The average photocurrent at both photodiodes 270A, 270B was monitored. The receiver output signal 280 was then demultiplexed from 42.7 Gb/s to 10.7 Gb/s using a commercial electronic demultiplexer 290, and BER was measured. In loop operation, the measured BER was an average over the four 10.7 Gb/s tributaries.
The impact of an amplitude imbalance on strongly filtered CSRZ-DPSK was studied, the performance of the experimental transmission system 200 of
An amplitude imbalance between the first and second optical intensity-modulated signals input into the OFE 270 was introduced by adjusting the optical power of the signals using attenuators 256A, 256B in front of the OFE 270. The amplitude imbalance at the OFE 270 can be defined in terms of the imbalance (βI) in time-averaged photodiode currents as:
βI=(I cons −I des)/(I cons +I des),
where Icons and Ides are the average photocurrents resulting from the first and second electrical intensity-modulated signals from the photodiodes 270A, 270B. For Icons=Ides, βI=0 and photocurrent balanced detection is achieved. Those skilled in the art will appreciate that a positive (negative) βI corresponds to an emphasized signal from the constructive (destructive) port. In light of the above teachings, it is understood that emphasizing a signal can either occur naturally due to narrowband optical filtering, or intentionally due to varying βA. For, βI=+1(βI=−1) single-ended detection of the constructive (destructive) port is achieved.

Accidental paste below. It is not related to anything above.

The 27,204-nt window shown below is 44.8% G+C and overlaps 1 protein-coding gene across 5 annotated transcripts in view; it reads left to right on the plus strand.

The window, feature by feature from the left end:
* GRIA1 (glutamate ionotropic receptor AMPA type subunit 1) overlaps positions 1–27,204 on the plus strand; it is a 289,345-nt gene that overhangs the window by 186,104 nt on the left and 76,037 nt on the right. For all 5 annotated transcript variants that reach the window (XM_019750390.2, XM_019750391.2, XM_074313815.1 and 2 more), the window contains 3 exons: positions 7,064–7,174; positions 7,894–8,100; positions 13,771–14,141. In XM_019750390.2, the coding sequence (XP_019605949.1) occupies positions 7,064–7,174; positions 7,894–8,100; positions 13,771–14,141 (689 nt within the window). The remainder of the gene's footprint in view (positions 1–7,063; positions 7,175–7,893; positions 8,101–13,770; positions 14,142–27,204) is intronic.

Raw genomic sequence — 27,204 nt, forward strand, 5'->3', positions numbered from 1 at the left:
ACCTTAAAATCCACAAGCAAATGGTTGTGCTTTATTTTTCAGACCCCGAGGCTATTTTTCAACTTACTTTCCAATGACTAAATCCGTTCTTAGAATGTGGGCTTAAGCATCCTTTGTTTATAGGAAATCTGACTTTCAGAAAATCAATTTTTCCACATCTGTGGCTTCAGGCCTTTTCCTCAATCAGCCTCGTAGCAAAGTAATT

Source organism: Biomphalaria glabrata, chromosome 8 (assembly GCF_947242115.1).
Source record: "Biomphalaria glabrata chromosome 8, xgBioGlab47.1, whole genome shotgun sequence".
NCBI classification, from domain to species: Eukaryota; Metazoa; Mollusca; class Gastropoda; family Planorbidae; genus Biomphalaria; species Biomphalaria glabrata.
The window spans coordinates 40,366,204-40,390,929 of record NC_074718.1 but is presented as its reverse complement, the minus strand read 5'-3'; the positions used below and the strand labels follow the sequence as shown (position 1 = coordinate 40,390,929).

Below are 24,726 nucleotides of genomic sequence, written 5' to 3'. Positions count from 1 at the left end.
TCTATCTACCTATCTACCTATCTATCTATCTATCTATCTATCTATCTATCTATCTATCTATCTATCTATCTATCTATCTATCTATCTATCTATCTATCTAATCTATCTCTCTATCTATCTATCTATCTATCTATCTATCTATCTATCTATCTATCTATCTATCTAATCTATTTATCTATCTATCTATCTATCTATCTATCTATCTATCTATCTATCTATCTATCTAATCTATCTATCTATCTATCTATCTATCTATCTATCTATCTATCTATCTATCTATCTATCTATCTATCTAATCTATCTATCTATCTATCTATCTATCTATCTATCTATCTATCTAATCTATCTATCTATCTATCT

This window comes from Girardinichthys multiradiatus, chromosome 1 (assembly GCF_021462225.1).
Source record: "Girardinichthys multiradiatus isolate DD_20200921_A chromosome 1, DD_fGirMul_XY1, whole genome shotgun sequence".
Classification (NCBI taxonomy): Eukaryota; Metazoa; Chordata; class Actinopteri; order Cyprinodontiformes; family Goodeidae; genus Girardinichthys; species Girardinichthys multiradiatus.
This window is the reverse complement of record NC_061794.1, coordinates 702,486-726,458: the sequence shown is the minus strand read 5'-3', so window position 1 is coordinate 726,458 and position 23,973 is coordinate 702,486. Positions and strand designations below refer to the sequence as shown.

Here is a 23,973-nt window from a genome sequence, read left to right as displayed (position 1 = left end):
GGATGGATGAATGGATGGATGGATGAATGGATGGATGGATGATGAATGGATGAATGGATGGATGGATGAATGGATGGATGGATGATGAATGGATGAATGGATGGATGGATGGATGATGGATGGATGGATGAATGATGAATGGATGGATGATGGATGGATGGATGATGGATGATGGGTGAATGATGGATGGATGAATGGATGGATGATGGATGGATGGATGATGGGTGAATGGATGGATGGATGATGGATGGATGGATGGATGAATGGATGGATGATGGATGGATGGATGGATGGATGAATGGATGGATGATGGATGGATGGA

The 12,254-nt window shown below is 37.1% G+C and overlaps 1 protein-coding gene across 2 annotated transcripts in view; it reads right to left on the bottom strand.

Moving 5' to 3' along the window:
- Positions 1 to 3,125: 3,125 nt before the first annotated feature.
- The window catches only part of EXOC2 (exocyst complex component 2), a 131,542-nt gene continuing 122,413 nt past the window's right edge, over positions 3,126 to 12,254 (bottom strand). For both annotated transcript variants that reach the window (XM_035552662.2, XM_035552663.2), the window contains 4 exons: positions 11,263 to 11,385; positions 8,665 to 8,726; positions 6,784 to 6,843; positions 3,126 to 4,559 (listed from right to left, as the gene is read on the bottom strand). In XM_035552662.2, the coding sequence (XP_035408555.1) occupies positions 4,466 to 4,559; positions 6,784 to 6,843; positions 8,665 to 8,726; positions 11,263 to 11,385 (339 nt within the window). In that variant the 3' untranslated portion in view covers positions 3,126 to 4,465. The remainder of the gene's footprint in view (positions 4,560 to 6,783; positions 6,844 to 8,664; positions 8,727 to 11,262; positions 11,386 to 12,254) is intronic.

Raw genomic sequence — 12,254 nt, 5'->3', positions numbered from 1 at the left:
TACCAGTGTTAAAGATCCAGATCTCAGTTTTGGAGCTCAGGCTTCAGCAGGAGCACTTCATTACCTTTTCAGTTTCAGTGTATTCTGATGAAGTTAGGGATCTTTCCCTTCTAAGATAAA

The required OSNR (OSNRReq) (i.e. the ratio between the total signal power of the received CSRZ-DPSK signal divided by the amplified spontaneous emission (ASE) measured in 0.1 nm bandwidth) was obtained by degrading the received OSNR by loading ASE noise before the pre-amplifier 250 until the measured BER degraded to 10−3.
The OSNR penalty at a BER of 10−3 was defined as: OSNRReq after filtering—back-to-back (No-filter) OSNRReq with perfectly balanced detection. The OSNR penalty is shown as a function of the photocurrent imbalance (βI) in
Those skilled in the art will appreciate that the methods and apparatus disclosed herein can be used with various other modulation formats that are beneficially decoded using balanced detection, including but not limited to DPSK, CSRZ-DPSK, differential quadrature PSK (DQPSK), frequency shift keying (FSK), polarization shift keying (PoISK), minimum shift keying (MSK), and the like.
It will also be appreciated by those skilled in the art that changes could be made to the embodiments described above without departing from the broad inventive concept thereof. It is understood, therefore, that this invention is not limited to the particular embodiments disclosed, but it is intended to cover modifications within the spirit and scope of the present invention as defined by the appended claims.
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|U.S. Classification||398/210, 398/203, 398/202, 398/208, 398/204|
|Cooperative Classification||H04B10/69, H04B10/677, H04B10/674|
|European Classification||H04B10/674, H04B10/677, H04B10/69|
|Apr 18, 2005||AS||Assignment|
Owner name: LUCENT TECHNOLOGIES INC., NEW JERSEY
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|Dec 3, 2008||AS||Assignment|